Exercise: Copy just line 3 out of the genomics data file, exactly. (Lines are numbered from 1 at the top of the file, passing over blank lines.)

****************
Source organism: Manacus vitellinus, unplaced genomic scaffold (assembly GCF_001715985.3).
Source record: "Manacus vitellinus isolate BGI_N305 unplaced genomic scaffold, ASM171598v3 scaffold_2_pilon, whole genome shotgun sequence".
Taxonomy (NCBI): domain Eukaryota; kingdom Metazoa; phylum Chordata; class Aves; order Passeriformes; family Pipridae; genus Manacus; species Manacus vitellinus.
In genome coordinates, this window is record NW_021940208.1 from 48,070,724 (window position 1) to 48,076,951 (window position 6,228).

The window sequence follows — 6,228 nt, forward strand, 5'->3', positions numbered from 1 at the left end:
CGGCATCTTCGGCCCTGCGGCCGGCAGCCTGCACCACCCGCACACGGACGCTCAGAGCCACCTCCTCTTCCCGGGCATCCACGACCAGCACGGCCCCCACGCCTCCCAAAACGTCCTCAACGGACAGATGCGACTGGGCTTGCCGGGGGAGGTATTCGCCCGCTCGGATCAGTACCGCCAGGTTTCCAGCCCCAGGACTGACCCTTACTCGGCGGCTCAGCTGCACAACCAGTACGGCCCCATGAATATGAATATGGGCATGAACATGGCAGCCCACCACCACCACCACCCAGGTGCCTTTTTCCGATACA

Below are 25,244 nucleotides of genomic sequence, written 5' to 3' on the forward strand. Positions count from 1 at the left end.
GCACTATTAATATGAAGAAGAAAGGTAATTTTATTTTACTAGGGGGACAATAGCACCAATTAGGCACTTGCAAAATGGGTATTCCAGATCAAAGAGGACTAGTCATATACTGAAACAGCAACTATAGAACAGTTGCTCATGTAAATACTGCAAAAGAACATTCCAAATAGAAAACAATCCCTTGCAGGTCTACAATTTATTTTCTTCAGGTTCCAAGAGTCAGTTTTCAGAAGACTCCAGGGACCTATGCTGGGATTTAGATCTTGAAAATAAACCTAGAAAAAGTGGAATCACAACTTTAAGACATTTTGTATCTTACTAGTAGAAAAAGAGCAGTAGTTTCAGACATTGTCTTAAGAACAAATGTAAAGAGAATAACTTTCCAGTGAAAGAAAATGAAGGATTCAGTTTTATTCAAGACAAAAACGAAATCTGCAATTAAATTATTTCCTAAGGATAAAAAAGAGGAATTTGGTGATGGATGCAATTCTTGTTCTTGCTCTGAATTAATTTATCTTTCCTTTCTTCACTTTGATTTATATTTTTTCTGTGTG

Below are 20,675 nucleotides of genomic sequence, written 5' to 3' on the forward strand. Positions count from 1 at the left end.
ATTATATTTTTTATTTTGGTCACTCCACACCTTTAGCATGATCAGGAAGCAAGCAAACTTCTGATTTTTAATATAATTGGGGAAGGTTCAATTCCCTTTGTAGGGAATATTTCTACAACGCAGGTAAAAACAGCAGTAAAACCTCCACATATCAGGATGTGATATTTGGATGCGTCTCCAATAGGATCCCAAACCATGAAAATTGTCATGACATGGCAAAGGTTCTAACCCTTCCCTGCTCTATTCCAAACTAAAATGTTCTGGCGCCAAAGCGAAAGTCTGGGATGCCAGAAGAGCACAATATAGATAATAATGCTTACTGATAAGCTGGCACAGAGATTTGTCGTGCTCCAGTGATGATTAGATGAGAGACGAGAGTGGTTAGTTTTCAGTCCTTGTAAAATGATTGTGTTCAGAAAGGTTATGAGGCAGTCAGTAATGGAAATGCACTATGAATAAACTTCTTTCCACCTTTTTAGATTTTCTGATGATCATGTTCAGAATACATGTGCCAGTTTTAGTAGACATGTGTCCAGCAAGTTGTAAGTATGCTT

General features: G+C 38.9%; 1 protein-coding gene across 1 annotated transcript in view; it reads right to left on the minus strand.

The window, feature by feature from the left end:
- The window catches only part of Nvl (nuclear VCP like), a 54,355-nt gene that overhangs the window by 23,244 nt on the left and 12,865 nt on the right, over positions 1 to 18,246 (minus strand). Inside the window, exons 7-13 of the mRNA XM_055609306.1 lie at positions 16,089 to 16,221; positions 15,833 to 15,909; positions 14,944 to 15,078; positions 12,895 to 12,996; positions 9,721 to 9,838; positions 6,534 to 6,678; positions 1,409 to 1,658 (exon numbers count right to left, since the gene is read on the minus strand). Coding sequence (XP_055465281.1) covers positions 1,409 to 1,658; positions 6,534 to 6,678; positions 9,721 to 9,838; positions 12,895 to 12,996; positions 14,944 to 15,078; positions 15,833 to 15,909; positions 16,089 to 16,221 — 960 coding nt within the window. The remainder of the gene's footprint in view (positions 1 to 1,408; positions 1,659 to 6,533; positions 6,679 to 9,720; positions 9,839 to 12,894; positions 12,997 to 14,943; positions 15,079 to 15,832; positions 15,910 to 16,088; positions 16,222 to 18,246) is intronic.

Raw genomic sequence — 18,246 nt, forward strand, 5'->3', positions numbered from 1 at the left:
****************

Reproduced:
Taxonomy (NCBI): domain Eukaryota; kingdom Metazoa; phylum Chordata; class Aves; order Passeriformes; family Pipridae; genus Manacus; species Manacus vitellinus.